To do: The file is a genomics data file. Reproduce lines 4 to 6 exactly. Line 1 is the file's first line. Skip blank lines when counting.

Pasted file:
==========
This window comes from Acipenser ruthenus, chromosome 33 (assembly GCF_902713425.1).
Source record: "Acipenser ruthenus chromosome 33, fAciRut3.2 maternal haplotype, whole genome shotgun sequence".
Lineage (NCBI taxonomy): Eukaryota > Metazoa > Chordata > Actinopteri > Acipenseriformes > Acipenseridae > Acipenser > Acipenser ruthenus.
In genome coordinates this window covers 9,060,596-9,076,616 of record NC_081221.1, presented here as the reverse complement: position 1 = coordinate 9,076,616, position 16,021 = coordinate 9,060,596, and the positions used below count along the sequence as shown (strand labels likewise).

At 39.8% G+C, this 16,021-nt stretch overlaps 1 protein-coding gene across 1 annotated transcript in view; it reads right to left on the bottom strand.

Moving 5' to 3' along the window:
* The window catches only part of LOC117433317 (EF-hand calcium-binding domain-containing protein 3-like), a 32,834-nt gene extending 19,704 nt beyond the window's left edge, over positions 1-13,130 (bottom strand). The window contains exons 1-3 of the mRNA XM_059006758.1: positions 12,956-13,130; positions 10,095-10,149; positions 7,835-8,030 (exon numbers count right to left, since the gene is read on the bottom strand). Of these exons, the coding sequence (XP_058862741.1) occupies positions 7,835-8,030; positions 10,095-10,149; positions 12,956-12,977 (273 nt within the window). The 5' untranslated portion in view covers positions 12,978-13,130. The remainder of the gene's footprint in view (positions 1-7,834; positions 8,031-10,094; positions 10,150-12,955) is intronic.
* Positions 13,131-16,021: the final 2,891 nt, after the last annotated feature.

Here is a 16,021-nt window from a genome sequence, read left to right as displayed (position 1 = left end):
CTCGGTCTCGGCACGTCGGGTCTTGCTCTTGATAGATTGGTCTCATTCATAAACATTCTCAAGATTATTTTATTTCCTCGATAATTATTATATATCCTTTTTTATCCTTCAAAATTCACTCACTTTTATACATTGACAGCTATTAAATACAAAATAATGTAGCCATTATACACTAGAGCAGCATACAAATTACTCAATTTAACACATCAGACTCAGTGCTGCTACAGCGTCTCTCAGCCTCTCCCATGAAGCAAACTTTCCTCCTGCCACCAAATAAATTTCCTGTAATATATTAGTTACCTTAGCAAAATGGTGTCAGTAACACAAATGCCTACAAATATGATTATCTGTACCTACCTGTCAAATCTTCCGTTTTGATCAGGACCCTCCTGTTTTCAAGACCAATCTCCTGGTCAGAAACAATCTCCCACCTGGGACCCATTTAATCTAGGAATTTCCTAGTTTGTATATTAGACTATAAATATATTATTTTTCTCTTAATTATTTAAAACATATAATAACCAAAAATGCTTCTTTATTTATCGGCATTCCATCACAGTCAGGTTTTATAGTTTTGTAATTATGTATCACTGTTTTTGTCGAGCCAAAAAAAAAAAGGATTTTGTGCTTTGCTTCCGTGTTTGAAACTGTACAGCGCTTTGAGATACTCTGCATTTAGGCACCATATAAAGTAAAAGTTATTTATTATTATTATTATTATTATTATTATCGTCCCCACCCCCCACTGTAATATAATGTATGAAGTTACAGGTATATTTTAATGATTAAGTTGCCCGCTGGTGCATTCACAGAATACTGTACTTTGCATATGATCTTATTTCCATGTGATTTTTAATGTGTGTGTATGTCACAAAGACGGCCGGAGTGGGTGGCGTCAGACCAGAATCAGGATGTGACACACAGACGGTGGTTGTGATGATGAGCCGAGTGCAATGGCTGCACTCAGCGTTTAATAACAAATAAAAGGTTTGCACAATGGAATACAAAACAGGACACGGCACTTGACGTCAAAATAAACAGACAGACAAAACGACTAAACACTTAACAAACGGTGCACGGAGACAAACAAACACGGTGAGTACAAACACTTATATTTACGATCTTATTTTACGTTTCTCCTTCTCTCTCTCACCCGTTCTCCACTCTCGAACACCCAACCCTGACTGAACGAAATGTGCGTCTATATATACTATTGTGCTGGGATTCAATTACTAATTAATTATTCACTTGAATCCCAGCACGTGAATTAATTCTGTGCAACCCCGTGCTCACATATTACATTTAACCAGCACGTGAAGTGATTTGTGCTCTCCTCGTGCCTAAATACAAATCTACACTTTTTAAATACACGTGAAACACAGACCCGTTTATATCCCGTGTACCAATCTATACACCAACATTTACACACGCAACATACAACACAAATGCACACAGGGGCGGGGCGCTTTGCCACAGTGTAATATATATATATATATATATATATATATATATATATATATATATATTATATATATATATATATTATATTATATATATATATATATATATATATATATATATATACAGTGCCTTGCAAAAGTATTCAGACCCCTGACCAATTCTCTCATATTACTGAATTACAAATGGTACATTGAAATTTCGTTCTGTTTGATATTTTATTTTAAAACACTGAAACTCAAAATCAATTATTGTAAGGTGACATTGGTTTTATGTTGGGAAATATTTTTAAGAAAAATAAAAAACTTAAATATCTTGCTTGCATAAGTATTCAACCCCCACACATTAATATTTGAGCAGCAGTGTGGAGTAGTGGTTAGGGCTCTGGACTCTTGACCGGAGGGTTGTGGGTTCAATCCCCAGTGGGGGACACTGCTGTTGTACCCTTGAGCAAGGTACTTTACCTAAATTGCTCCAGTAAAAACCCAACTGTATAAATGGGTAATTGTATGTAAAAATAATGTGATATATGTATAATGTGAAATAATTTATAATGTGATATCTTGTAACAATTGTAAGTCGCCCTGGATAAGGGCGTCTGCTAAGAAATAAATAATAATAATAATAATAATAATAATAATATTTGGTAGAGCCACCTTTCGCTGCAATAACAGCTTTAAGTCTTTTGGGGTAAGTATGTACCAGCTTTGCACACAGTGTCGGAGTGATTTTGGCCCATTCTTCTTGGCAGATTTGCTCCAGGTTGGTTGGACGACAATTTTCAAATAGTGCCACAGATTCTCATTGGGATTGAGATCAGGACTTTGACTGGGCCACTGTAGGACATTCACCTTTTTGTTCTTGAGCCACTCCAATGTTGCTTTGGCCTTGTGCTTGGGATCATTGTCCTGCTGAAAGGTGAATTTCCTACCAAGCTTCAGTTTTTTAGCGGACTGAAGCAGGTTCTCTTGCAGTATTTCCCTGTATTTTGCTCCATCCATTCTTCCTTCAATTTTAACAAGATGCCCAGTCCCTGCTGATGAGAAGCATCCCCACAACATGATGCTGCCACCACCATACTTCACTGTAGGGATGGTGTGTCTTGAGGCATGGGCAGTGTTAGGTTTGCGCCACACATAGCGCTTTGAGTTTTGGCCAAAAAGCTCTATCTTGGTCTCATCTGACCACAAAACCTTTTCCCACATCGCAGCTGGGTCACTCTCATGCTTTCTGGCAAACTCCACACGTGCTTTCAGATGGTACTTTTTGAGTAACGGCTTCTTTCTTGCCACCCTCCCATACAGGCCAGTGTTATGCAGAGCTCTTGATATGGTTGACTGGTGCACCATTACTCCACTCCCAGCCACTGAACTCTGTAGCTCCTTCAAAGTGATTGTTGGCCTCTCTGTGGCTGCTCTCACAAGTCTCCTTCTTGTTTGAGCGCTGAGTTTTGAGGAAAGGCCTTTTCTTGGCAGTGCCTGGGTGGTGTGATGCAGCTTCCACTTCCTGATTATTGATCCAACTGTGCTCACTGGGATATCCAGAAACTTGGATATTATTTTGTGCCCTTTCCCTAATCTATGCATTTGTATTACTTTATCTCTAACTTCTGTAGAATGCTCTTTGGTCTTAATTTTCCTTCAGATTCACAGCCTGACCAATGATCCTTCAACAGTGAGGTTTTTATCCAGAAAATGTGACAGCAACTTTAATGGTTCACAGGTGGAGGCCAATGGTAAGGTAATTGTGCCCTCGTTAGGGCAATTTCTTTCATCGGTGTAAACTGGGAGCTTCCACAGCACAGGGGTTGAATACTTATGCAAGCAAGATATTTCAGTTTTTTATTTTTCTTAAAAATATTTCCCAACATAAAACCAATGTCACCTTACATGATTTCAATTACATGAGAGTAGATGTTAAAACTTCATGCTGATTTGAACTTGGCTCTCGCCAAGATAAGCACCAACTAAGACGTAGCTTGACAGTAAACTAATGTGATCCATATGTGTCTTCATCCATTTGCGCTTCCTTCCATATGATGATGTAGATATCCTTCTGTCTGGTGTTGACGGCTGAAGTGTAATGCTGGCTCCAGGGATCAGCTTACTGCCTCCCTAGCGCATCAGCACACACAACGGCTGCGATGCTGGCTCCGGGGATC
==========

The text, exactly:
In genome coordinates this window covers 9,060,596-9,076,616 of record NC_081221.1, presented here as the reverse complement: position 1 = coordinate 9,076,616, position 16,021 = coordinate 9,060,596, and the positions used below count along the sequence as shown (strand labels likewise).

At 39.8% G+C, this 16,021-nt stretch overlaps 1 protein-coding gene across 1 annotated transcript in view; it reads right to left on the bottom strand.

Moving 5' to 3' along the window: